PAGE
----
Ensure your policy and processes line up (and don’t counteract) with your vision for change. Places to potentially review include, competition and programme rules, selection criteria, coach job descriptions. 

VI. Education and learning 

Employees, volunteers, coaches, and parents might require support and learning to help understand the change and think and act differently. 

Examples of empowering others to act on the vision from the sector 

– Netball Central discussed a variety of obstacles they needed to address (e.g. providing coach development to support confidence and capability of coaches) in order to roll out the Player Development Programme into their zone. 

6. Create short-term wins 

One of the most important aspects of any change initiative is to create some early successes that can be used to build momentum for the process. These wins should be specific, measurable, and achievable, and they should also be related to the larger vision. Creating these early successes is essential for maintaining momentum and buy-in from those involved in the change process. 

Key tactics here include: 

I. Work with the willing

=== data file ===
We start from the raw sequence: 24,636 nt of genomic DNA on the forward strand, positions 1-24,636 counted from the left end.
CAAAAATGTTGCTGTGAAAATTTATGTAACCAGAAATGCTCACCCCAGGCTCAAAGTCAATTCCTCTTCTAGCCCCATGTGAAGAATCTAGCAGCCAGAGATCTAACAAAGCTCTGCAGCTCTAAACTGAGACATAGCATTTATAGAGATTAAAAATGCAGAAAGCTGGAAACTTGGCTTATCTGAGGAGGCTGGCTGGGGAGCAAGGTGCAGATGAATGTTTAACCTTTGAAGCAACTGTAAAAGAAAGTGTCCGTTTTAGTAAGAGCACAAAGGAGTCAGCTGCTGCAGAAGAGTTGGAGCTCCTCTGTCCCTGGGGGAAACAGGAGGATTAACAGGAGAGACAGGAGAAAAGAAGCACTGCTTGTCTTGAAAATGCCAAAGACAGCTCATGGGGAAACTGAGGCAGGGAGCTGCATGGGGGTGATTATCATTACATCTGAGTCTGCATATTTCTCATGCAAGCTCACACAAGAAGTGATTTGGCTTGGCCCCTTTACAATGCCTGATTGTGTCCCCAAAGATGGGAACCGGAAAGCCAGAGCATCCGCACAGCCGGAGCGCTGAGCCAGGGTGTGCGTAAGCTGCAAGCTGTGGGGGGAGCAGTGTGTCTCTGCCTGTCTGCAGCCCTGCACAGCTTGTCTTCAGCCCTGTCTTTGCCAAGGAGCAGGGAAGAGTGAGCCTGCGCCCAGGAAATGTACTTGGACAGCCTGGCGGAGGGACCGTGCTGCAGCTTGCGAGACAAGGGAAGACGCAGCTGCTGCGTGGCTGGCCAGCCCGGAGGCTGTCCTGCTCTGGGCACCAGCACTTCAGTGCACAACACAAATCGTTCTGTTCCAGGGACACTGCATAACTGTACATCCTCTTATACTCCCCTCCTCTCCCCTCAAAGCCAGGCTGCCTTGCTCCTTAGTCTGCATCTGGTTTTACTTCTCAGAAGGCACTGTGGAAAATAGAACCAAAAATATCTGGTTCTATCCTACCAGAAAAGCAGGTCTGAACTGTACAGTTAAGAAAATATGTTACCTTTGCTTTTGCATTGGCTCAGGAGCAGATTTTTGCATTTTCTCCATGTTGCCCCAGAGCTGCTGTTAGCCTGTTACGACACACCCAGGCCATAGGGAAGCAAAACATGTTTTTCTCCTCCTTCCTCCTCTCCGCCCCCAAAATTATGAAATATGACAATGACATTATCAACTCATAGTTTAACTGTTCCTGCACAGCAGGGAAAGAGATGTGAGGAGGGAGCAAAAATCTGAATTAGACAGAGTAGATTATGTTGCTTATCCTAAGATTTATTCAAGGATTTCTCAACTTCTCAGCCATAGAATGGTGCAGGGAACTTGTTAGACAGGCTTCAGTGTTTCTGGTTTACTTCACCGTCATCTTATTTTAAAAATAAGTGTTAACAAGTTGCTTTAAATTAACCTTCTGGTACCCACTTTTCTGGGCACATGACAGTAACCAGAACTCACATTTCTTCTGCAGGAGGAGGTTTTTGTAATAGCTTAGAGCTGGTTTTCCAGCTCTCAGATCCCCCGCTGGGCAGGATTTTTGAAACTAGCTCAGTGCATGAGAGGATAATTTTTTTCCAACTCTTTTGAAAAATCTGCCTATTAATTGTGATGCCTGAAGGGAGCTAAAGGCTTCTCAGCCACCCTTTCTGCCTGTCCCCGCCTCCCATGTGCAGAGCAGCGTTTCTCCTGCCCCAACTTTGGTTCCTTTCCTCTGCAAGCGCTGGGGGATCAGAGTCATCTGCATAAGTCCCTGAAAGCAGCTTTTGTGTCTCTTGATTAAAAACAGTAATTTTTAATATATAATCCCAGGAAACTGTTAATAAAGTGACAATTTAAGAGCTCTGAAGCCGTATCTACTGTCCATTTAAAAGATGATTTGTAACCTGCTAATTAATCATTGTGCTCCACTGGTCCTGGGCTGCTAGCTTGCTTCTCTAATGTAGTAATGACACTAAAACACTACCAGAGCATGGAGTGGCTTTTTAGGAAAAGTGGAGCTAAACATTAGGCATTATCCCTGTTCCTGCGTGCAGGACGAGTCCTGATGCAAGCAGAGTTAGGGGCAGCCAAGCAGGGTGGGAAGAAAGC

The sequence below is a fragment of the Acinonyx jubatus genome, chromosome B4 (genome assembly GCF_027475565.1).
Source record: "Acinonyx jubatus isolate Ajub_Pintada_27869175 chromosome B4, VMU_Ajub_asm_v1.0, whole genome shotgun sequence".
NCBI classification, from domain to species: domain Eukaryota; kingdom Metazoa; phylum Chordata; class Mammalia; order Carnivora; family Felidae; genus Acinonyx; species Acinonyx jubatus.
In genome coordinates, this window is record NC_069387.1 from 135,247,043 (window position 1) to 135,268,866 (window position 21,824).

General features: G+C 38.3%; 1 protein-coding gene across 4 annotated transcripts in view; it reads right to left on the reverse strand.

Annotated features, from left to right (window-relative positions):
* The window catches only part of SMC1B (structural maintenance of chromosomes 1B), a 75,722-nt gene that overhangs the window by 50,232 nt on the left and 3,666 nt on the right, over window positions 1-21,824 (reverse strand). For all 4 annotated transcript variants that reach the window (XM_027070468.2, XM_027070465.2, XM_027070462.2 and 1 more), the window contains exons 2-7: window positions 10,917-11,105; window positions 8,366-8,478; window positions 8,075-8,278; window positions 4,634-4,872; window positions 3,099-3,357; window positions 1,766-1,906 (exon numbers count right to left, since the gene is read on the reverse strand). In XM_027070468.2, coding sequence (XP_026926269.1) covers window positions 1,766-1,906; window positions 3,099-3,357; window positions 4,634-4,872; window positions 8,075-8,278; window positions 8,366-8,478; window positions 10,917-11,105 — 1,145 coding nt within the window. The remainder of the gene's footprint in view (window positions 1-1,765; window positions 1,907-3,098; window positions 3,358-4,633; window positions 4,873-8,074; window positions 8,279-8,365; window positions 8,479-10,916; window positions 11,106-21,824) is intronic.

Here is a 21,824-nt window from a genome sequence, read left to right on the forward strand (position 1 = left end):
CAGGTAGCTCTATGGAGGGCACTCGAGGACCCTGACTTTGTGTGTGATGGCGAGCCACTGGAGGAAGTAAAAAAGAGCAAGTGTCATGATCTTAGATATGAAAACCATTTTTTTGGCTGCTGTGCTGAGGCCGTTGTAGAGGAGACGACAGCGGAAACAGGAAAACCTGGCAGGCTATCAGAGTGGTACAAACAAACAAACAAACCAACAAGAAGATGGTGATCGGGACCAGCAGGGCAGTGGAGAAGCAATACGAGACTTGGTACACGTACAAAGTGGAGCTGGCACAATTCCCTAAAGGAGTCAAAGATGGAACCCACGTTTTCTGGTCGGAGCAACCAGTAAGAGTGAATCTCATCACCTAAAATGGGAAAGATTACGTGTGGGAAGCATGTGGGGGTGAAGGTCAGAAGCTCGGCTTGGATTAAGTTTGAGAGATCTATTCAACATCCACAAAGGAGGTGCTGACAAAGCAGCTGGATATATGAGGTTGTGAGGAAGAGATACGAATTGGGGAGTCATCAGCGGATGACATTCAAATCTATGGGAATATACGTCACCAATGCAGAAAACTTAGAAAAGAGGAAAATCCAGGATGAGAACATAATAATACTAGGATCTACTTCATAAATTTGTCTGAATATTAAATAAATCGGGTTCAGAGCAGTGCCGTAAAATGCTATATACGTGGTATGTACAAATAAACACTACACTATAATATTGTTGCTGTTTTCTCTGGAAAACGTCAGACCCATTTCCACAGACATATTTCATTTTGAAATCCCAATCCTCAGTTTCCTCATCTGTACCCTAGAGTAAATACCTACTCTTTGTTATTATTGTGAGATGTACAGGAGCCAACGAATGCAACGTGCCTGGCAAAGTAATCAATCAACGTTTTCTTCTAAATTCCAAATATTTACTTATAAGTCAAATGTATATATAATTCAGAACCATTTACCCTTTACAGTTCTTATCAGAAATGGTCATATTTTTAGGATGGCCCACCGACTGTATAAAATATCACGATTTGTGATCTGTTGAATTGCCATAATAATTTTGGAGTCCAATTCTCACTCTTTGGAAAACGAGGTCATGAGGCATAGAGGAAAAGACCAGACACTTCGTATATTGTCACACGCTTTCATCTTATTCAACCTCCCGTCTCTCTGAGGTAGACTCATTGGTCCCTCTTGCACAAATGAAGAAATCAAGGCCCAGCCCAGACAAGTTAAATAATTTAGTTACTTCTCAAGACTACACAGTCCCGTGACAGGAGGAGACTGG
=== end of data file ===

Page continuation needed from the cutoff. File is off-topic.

Start making changes with the early adopters. The change hesitant and resistant can wait. Develop and showcase the proof of concept first. 

II. Breakdown bigger goals into smaller milestones 

Transformational change will often require the sequencing of a lot of chunks of work. Identify key milestones and celebrate the accomplishment of these milestones with your guiding coalition and/or community/organisation at large. 

Examples of creating short term wins from the sector 

– Netball New Zealand, Netball Central and Wellington Netball Centre all spoke about working with the willing as they respectively rolled out the Player Development Programme. Netball Central made a point of supporting and showcasing the early adopters (Centres) so they were able to showcase to other centres the revised programme. 

7. Build on the momentum